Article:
Creditor’s Motion to Reopen and Compel Surrender of Home Denied Where No Relief was Justified (since Husband had Died and Wife Not on Note)

Creditor’s Motion to Reopen and Compel Surrender of Home Denied Where No Relief was Justified (since Husband had Died and Wife Not on Note)

Trust Company  seeks to reopen this long ago closed Chapter 7 bankruptcy case asking the
Bankruptcy Court to compel a dead man to surrender his home.

Debtors filed this routine and uneventful Chapter 7 bankruptcy case over eight years ago
on February 19, 2010.3 They received their discharge on July 1, 2010.     In their Statement of
Intentions, the Debtors indicated they wanted to reaffirm the mortgage debt encumbering their  home, which was held by Bank of America. Only the husband Debtor, Charles,  signed the promissory note connected to the mortgage. The Debtor/wife, Susan, had no debt to reaffirm.

Bank of America never sent husband a reaffirmation agreement for him to sign. Instead,
the lender sent a letter to the Debtors’ lawyer inviting him to explore the bank’s “home retention programs” with his clients. Bank of America had actual knowledge of the bankruptcy filing but filed no proof of claim with the Bankruptcy Court and took no action in this Chapter 7 case.

Similarly, husband never prepared, signed, or filed any reaffirmation agreement with the Bankruptcy Court. But, he always acted consistently with his intent to reaffirm the debt. He
was current with his payments when his bankruptcy case was filed and remained current when he received a discharge.10 He made multiple payments, all accepted by the lender, after his bankruptcy case was closed.

Trust acknowledges the Debtors were current on their mortgage payments when they filed bankruptcy on February 19, 2010, and they made all future payments through February 2011.  Husband, by this point, was dying. Because he could no longer earn his regular income and despite his declining medical condition, husband valiantly tried to restructure the loan.

Bank of America eventually offered a loan modification to Mr. McHale in August 2011.14 Debtors made ten full payments under the temporary loan modification agreement that was only supposed to last for three months.15 Bank of America accepted every payment, the last one being made by the Debtors’ daughter on May 23. Husband died on April 26, 2012.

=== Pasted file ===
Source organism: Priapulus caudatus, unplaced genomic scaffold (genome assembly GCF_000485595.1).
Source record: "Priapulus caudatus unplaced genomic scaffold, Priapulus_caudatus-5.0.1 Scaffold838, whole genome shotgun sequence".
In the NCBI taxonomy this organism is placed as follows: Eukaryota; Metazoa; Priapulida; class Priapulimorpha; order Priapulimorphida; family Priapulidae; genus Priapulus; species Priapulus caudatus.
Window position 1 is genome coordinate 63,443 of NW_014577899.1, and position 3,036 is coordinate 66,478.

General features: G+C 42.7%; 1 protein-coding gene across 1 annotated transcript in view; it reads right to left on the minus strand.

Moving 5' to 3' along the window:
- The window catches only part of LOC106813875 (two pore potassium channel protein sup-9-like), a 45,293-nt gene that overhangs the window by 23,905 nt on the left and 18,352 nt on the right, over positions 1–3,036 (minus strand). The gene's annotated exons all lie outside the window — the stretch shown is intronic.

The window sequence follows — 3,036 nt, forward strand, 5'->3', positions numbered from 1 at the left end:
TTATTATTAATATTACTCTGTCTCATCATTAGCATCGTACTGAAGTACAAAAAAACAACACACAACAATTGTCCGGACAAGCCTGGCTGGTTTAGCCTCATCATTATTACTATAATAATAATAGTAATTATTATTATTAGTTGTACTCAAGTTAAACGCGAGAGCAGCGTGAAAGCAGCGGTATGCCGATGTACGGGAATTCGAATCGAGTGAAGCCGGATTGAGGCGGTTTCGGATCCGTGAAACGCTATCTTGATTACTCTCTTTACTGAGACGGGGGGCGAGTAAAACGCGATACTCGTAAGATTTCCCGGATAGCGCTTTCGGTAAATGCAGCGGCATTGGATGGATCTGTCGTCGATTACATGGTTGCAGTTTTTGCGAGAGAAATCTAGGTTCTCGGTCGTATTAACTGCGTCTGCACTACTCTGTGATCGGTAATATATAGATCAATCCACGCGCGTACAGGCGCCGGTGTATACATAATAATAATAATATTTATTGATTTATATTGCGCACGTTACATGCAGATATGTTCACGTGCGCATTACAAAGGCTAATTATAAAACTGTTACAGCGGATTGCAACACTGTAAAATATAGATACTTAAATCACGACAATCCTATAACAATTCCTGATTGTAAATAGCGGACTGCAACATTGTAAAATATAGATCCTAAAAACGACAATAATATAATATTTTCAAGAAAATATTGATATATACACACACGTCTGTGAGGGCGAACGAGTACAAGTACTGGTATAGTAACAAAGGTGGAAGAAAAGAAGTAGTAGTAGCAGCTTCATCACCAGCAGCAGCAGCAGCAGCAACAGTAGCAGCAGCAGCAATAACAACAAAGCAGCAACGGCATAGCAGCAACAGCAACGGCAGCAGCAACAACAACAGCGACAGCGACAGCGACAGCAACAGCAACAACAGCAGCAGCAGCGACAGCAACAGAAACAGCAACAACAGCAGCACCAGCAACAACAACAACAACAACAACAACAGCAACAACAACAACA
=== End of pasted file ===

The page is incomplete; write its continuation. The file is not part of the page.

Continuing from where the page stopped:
Bank of America refused to accept any of the many later payments tendered by wife. The lender also refused to issue a permanent loan modification or to assist wife, the surviving Debtor, with restructuring the mortgage encumbering her home. The testimony was uncontroverted that wife, assisted by her family, was willing and able to continue paying for her home. Bank of America simply failed to work with their borrower’s widow.

Bank of America and later the Trust instead pursued two separate foreclosure actions against wife. The first foreclosure case was filed on January 4, 2013. Because the lender could not procure a witness to prove its alleged debt,  Trust voluntarily dismissed the first foreclosure on October 3, 2014.

Trust filed a second foreclosure action on May 19, 2015. The second foreclosure action remains pending. Trust, not wife, has asked to continue the trial in this second foreclosure case at least three times. Then, on June 18, 2016, almost six years after the Debtors received their discharge in this bankruptcy case and three and a half years after the initial foreclosure action was filed,  Trust filed its motion to reopen this closed Chapter 7 case.  Trust argues the Debtors did not properly reaffirm the debt then due to Bank of America, and the Bankruptcy Court should compel the surrender of the home.


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